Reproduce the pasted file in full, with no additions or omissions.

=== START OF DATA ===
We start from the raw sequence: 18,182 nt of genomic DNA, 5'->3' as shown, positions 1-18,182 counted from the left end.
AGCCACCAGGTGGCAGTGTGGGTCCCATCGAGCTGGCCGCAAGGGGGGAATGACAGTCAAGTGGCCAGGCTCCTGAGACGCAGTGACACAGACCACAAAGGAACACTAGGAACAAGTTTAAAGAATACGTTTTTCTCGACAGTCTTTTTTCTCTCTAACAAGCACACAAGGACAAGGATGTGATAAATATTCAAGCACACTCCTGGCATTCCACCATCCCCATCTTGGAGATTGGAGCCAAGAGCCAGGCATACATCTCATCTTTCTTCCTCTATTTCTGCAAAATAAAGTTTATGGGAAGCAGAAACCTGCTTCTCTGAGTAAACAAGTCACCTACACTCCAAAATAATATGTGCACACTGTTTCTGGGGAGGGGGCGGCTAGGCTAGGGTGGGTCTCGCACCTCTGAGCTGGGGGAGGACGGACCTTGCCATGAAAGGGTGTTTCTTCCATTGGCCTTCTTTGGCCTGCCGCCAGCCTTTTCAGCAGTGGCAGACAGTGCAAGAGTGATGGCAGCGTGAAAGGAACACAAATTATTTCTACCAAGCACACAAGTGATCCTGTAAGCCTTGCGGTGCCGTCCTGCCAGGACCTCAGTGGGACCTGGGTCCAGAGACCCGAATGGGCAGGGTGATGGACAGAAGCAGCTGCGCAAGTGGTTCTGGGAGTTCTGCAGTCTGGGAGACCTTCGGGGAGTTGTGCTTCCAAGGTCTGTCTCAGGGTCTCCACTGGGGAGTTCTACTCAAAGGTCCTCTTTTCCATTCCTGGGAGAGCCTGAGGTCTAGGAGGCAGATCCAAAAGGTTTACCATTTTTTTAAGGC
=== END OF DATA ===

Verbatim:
We start from the raw sequence: 18,182 nt of genomic DNA, 5'->3' as shown, positions 1-18,182 counted from the left end.
AGCCACCAGGTGGCAGTGTGGGTCCCATCGAGCTGGCCGCAAGGGGGGAATGACAGTCAAGTGGCCAGGCTCCTGAGACGCAGTGACACAGACCACAAAGGAACACTAGGAACAAGTTTAAAGAATACGTTTTTCTCGACAGTCTTTTTTCTCTCTAACAAGCACACAAGGACAAGGATGTGATAAATATTCAAGCACACTCCTGGCATTCCACCATCCCCATCTTGGAGATTGGAGCCAAGAGCCAGGCATACATCTCATCTTTCTTCCTCTATTTCTGCAAAATAAAGTTTATGGGAAGCAGAAACCTGCTTCTCTGAGTAAACAAGTCACCTACACTCCAAAATAATATGTGCACACTGTTTCTGGGGAGGGGGCGGCTAGGCTAGGGTGGGTCTCGCACCTCTGAGCTGGGGGAGGACGGACCTTGCCATGAAAGGGTGTTTCTTCCATTGGCCTTCTTTGGCCTGCCGCCAGCCTTTTCAGCAGTGGCAGACAGTGCAAGAGTGATGGCAGCGTGAAAGGAACACAAATTATTTCTACCAAGCACACAAGTGATCCTGTAAGCCTTGCGGTGCCGTCCTGCCAGGACCTCAGTGGGACCTGGGTCCAGAGACCCGAATGGGCAGGGTGATGGACAGAAGCAGCTGCGCAAGTGGTTCTGGGAGTTCTGCAGTCTGGGAGACCTTCGGGGAGTTGTGCTTCCAAGGTCTGTCTCAGGGTCTCCACTGGGGAGTTCTACTCAAAGGTCCTCTTTTCCATTCCTGGGAGAGCCTGAGGTCTAGGAGGCAGATCCAAAAGGTTTACCATTTTTTTAAGGC